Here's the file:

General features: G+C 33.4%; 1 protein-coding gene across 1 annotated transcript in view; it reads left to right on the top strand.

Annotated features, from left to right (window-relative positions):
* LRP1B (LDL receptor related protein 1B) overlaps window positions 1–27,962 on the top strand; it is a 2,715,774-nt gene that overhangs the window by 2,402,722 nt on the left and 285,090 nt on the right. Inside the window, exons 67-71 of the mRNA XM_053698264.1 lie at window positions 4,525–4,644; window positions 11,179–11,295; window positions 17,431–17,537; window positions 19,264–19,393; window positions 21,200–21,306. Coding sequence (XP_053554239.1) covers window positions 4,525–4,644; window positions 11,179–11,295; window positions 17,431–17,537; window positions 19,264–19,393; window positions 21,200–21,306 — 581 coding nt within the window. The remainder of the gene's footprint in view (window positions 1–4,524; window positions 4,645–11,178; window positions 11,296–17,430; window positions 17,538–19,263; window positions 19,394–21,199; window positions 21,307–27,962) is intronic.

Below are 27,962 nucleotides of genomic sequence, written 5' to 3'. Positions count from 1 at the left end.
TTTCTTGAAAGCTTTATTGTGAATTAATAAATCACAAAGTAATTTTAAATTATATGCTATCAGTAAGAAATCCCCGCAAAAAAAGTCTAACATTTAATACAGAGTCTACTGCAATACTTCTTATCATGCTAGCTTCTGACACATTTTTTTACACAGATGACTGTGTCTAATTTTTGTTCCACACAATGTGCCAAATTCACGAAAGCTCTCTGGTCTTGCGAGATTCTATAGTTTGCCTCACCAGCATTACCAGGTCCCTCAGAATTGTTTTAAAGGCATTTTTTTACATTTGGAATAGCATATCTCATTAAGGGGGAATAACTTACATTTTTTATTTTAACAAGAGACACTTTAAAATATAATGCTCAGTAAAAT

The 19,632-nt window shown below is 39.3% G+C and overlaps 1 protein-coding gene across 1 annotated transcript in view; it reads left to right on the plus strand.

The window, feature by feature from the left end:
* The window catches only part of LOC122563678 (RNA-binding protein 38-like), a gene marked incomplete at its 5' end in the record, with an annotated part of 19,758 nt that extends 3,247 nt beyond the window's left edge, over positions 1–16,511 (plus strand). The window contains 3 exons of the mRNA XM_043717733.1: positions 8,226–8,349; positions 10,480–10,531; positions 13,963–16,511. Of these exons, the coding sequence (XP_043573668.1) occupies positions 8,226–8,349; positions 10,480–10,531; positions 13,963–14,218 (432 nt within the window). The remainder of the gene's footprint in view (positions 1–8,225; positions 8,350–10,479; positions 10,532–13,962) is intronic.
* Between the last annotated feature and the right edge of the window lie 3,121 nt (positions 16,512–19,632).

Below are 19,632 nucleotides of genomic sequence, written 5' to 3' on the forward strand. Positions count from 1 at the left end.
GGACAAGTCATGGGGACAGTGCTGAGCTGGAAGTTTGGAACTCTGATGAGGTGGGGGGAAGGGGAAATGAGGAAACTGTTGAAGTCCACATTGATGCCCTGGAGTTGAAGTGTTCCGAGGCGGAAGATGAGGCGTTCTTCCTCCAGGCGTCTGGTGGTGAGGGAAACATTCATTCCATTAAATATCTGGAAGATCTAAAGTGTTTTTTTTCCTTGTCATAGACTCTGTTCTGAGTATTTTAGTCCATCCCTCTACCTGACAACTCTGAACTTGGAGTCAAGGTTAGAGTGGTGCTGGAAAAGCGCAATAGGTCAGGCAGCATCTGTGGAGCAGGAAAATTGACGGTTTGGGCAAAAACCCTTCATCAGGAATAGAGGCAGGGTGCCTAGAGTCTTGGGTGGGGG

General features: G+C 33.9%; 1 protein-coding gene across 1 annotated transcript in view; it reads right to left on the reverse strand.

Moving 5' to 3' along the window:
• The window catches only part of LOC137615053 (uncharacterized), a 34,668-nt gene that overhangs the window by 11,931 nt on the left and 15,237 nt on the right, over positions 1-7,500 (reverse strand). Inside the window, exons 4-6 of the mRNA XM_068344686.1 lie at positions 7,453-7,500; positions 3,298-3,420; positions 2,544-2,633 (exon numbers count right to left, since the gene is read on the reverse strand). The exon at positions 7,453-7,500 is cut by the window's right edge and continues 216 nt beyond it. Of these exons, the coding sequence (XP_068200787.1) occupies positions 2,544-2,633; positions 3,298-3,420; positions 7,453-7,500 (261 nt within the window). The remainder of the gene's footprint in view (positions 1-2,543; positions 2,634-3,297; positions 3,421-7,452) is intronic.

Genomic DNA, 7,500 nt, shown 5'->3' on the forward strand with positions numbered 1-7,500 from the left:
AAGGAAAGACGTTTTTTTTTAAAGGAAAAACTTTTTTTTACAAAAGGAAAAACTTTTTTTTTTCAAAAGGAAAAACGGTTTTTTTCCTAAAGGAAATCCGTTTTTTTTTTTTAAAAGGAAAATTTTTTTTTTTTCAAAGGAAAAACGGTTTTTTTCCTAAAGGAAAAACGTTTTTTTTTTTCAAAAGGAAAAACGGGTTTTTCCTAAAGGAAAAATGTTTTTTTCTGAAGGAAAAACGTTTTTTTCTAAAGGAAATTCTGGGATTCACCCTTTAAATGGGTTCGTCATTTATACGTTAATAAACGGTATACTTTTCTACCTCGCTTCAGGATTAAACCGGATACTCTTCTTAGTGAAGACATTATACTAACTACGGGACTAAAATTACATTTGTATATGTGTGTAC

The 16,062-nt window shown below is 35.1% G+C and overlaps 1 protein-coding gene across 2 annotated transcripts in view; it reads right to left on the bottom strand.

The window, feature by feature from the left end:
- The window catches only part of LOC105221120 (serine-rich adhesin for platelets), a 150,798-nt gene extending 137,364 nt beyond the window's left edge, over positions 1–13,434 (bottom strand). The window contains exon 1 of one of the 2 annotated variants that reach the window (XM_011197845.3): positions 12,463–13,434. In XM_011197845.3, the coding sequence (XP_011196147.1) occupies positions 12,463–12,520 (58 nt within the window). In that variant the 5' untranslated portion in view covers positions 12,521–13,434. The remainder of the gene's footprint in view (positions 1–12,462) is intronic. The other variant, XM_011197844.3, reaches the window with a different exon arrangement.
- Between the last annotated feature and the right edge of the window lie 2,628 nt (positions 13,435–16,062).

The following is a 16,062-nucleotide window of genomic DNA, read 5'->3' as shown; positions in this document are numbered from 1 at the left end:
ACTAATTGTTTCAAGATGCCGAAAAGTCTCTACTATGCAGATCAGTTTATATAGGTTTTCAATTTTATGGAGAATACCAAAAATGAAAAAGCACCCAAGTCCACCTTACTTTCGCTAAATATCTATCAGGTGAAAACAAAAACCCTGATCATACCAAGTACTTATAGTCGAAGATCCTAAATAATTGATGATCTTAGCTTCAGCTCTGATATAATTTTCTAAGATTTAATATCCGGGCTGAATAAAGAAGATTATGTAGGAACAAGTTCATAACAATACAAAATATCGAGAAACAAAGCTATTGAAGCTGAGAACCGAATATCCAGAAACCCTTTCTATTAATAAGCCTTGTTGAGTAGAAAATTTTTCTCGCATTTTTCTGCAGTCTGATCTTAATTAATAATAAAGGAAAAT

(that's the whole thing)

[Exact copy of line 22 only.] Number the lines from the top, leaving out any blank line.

ACTAATTGTTTCAAGATGCCGAAAAGTCTCTACTATGCAGATCAGTTTATATAGGTTTTCAATTTTATGGAGAATACCAAAAATGAAAAAGCACCCAAGTCCACCTTACTTTCGCTAAATATCTATCAGGTGAAAACAAAAACCCTGATCATACCAAGTACTTATAGTCGAAGATCCTAAATAATTGATGATCTTAGCTTCAGCTCTGATATAATTTTCTAAGATTTAATATCCGGGCTGAATAAAGAAGATTATGTAGGAACAAGTTCATAACAATACAAAATATCGAGAAACAAAGCTATTGAAGCTGAGAACCGAATATCCAGAAACCCTTTCTATTAATAAGCCTTGTTGAGTAGAAAATTTTTCTCGCATTTTTCTGCAGTCTGATCTTAATTAATAATAAAGGAAAAT